Survey bid to show who is using the North Walsham and Dilham Canal
11:38 04 September 2014
Visitors to a stretch of Norfolk’s only canal may notice people with clipboards over the coming days.
Have you ever been ‘gongoozling’?
A “gongoozler” is someone who stands watching a canal.
In Bradshaw’s 1928 Canals and Navigable Rivers of England and Wales a gongoozler is described as: “an idle and inquisitive person who stands staring for prolonged periods at anything out of the common. This word is believed to have its origin in the Lake District of England.”
But Ivan Cane, archivist with the North Walsham and Dilham Canal Trust, said he had always associated it with people watching, inquisitively, boats going through locks.
According to Wikipedia, the term may be a combination of the Lincolnshire dialect words “gawn” and “goozle”, meaning to stare or gape.
The North Walsham and Dilham Canal Trust is conducting a user survey and will have volunteers recording the number of visitors to Ebridge Mill pond, outside North Walsham.
The results will form part of a presentation on the canal to North Norfolk District Council this month by the trust’s archivist, Ivan Cane.
Mr Cane told the trust’s recent annual meeting that visitors’ uses of the canal would be recorded, including walking, boating, fishing and “gongoozling” - idly watching.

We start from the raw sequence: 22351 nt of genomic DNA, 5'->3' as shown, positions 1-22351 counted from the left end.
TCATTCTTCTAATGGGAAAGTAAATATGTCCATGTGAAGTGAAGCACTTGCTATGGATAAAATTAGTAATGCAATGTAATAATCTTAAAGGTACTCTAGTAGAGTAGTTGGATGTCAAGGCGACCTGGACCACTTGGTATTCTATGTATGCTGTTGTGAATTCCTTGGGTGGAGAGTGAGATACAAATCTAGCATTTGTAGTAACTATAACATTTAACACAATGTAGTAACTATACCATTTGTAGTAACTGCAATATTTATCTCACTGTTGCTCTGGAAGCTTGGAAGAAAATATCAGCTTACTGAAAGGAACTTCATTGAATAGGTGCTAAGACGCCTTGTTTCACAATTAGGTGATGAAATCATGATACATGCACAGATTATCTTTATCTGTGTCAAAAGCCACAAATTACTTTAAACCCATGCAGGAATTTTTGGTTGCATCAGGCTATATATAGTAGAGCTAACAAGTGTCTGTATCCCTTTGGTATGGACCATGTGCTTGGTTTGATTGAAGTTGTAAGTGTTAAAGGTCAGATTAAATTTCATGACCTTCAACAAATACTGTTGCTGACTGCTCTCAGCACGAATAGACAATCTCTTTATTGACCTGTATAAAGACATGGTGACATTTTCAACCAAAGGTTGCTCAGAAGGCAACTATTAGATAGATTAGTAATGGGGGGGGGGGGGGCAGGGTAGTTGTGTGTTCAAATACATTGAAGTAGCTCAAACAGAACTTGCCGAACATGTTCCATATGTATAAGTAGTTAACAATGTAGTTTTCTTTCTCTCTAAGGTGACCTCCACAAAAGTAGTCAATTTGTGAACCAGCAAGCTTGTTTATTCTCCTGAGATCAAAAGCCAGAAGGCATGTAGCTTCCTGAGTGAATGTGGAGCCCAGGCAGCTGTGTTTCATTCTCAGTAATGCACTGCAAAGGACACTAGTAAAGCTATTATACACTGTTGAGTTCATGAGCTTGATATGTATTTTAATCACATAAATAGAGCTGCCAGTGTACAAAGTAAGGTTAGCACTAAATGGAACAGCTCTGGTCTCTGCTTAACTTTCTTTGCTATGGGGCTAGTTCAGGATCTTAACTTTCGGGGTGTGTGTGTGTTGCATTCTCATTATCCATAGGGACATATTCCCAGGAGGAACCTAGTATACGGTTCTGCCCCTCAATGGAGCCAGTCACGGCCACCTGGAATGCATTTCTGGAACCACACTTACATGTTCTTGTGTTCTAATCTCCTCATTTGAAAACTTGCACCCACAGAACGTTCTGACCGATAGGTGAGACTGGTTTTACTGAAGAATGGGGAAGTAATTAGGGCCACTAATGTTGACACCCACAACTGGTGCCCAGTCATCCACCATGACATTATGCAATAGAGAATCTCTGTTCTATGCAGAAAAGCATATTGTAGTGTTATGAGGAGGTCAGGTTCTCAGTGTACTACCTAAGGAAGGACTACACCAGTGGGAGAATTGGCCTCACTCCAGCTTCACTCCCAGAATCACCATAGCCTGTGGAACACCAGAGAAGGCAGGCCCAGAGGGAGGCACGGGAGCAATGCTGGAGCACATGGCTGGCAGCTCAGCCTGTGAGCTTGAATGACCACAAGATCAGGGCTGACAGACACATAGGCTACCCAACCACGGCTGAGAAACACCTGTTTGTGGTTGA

The trust was formed in 2008 and now has 189 members. It aims to restore the structures and waterway of about 7.5 miles of the almost nine-mile canal which ran from near Wayford Bridge, to Antingham ponds.
It also wants to open up stretches for use by the public and a petition supporting its aims has now been signed by more than 2,000 people.
The annual meeting heard that swans were nesting near Ebridge Mill pond for the first time in some 30 years. The waterway had become almost dry until it was cleared several years ago.
Trust wildlife officer Brian Wexler reported that a pair had raised five cygnets and that other species recorded in the area included buzzards, reed and sedge warblers, wagtails, kingfisher, dragonflies and damselflies. Fish included a 6lb pike, a 1lb rudd, roach, and possibly tench.
David Revill, who organises volunteer canal work parties, told the annual meeting that their work had been curtailed, but not stopped, following a “Stop” order issued by the Environment Agency banning Laurie Ashton, of the Old Canal Company, from dredging the canal.
Mr Ashton, who owns the stretch which includes Ebridge Mill pond, unsuccessfully appealed against the order in 2012. He and his trust supporters maintain that he was de-silting the water, not dredging, and that their work had revitalised the waterway, attracting more wildlife.
But opponents, including some local landowners and conservationists, believe the clearance was too radical and harmed existing flora and fauna.
The six-lock canal opened in 1826 for wherries to transport cargo. The last wherry sailed the waterway in 1934, after which the canal fell into disrepair.